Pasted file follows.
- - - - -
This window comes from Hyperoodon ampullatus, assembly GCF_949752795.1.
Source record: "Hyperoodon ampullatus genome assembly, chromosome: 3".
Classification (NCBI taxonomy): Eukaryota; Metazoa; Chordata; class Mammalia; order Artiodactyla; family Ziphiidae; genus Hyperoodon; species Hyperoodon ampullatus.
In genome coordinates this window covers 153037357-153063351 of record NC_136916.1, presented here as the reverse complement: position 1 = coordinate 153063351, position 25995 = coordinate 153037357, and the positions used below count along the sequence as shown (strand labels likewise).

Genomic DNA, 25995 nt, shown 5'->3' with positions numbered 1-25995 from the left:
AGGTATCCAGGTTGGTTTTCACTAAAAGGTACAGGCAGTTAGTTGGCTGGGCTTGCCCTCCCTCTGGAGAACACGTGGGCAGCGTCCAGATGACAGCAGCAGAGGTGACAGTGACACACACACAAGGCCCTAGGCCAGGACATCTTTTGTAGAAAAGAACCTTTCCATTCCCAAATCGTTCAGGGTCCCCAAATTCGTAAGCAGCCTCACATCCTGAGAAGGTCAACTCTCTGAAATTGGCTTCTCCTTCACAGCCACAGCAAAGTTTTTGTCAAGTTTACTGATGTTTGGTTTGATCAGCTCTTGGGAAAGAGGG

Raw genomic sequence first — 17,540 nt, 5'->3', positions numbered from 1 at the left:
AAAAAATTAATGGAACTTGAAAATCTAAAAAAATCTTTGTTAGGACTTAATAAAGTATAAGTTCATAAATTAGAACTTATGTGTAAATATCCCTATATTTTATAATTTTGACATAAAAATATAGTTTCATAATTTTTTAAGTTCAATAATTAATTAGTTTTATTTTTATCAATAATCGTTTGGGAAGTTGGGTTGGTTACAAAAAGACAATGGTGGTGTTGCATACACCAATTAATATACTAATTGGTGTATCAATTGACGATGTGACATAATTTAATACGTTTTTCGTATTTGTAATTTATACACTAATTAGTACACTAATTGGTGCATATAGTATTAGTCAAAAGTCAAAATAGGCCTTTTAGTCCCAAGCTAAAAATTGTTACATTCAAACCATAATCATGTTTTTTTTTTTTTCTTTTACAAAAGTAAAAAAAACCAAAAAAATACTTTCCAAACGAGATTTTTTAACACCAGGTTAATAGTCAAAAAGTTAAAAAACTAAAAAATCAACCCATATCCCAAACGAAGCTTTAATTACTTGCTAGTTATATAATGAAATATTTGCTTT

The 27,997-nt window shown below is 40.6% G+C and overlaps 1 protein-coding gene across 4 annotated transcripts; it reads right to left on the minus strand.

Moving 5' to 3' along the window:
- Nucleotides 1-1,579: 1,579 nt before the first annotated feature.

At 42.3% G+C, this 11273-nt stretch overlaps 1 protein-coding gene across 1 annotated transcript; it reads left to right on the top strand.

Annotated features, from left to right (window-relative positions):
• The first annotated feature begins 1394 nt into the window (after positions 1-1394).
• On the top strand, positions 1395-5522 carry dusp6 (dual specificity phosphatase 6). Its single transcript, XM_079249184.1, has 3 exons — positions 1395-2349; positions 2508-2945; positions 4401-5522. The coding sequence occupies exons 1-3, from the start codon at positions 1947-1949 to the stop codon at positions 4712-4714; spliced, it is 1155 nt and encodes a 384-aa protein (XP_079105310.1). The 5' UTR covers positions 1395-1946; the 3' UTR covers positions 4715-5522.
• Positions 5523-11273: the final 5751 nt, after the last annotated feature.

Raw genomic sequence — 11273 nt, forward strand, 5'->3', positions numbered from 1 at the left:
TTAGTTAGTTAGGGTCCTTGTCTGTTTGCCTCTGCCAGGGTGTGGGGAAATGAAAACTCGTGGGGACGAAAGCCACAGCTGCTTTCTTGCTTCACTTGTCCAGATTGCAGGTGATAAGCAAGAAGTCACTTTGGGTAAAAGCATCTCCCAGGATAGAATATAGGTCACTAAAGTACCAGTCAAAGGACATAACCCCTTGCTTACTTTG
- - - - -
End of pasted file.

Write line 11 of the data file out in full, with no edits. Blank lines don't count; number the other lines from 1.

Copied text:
- Nucleotides 1-1,579: 1,579 nt before the first annotated feature.